Carapace: shield longer than broad. Eyestalk stout; cornea not dilated. Right cheliped shorter than walking legs; carpus and hand with numerous granules and lateral margins beaded; outline of hand semi-oval. Left cheliped smaller than right with ventral margin of merus cut into strong teeth. 1st and 2nd walking legs stout and setose; dactyl slightly shorter than propodus and with stout movable spines ventrally; claw strong and curved. Propodus and dactyl of left 2nd walking leg (3rd pereiopod) with spines and granules ventrally. This is also found in several other intertidal species and the function does not seem to be known. It may be useful for gripping rock faces.
Shield length: male 8 mm.
Carapace mottled blue, brown and green or black with 5 opaque white stripes, the central 3 running from the rostrum to the posterior margin, the other 2 postero-laterally. Right cheliped with ischium olive green dorsally and blue ventrally; merus and carpus olive green with red granules; palm greenish brown with red and white-tipped granules; fingers blue to white with orange tips. Left cheliped similar but more orange on finger tips. 1st and 2nd walking legs olive green to brownish green with dark red striae and an irregular china blue band margined with a narrow red brown band; dactyl china blue with a thin red mid-lateral stripe on both faces and, on dorsal ridge, a patch of orange and of white terminally; claw dark. Eyestalk red brown and olive green with white band distally; cornea black with white flecks forming concentric circles. Antennal flagellum translucent red.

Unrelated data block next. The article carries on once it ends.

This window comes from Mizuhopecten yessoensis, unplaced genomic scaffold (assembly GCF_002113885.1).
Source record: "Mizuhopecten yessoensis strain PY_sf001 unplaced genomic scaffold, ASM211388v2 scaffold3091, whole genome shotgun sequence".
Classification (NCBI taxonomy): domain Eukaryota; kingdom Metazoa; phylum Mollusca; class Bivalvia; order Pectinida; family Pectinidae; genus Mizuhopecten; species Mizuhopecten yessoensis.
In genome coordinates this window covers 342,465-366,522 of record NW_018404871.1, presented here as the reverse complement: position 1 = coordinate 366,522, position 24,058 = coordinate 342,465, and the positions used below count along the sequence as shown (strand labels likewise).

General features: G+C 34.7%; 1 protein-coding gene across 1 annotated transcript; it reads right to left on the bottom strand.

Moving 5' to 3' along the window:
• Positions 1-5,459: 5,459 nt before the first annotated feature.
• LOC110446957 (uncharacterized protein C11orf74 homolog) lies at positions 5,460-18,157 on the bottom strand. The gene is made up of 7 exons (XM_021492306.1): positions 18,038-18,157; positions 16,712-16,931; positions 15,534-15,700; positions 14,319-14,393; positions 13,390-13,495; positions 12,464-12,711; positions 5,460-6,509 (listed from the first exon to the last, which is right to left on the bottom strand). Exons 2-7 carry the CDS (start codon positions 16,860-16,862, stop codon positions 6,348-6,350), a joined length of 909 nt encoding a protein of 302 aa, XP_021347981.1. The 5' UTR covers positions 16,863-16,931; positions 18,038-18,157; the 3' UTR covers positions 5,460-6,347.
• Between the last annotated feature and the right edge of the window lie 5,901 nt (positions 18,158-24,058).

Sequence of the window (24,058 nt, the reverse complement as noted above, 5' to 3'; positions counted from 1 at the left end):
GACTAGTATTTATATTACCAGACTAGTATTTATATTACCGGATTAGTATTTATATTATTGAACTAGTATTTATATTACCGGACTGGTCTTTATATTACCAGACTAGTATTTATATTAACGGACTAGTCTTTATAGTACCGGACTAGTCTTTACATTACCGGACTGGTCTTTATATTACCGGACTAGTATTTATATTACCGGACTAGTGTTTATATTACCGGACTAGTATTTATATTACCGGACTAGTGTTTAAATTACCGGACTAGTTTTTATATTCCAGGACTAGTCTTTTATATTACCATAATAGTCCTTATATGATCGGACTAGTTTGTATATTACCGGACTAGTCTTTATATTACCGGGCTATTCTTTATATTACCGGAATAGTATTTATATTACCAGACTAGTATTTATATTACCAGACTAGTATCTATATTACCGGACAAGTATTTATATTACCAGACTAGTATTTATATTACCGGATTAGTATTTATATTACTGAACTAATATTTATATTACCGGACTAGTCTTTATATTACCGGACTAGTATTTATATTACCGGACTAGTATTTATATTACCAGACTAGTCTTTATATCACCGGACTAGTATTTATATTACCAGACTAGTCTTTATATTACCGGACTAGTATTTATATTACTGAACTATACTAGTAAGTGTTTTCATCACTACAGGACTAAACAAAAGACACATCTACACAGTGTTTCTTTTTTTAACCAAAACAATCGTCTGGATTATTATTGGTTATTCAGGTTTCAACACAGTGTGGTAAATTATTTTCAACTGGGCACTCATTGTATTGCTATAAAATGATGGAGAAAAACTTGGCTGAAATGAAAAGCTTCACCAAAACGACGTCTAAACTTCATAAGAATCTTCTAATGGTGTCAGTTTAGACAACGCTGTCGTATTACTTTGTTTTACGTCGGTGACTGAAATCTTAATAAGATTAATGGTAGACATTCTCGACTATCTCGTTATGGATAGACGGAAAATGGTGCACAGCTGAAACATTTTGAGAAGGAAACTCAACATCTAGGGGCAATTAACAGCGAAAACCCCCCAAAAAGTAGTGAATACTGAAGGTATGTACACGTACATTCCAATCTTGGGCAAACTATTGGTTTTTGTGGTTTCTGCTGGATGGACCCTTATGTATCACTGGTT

High intertidal, often inhabiting black turban shells (Tegula funebralis) and sharing the same habitat as the living gastropods.
Nootka Sound (49°45’N, 126°50’W), British Columbia, to northwest Baja California, Mexico; high intertidal. Not Japan.
Recommended citation: Author, Date. Page title. In Klinkenberg, Brian. (Editor) 2021. E-Fauna BC:
Electronic Atlas of the Fauna of British Columbia [efauna.bc.ca]. Lab
for Advanced Spatial Analysis, Department of Geography, University of British
Columbia, Vancouver. [Accessed:
2022-09-24 10:11:37 AM]
The information contained in an
E-Fauna BC atlas pages is derived from expert sources as cited (with permission) in each section.
This information is scientifically based. E-Fauna BC also acts as a
portal to other sites via deep links. As always, users should refer to
the original sources for complete information. E-Fauna BC is not
responsible for the accuracy or completeness of the original information.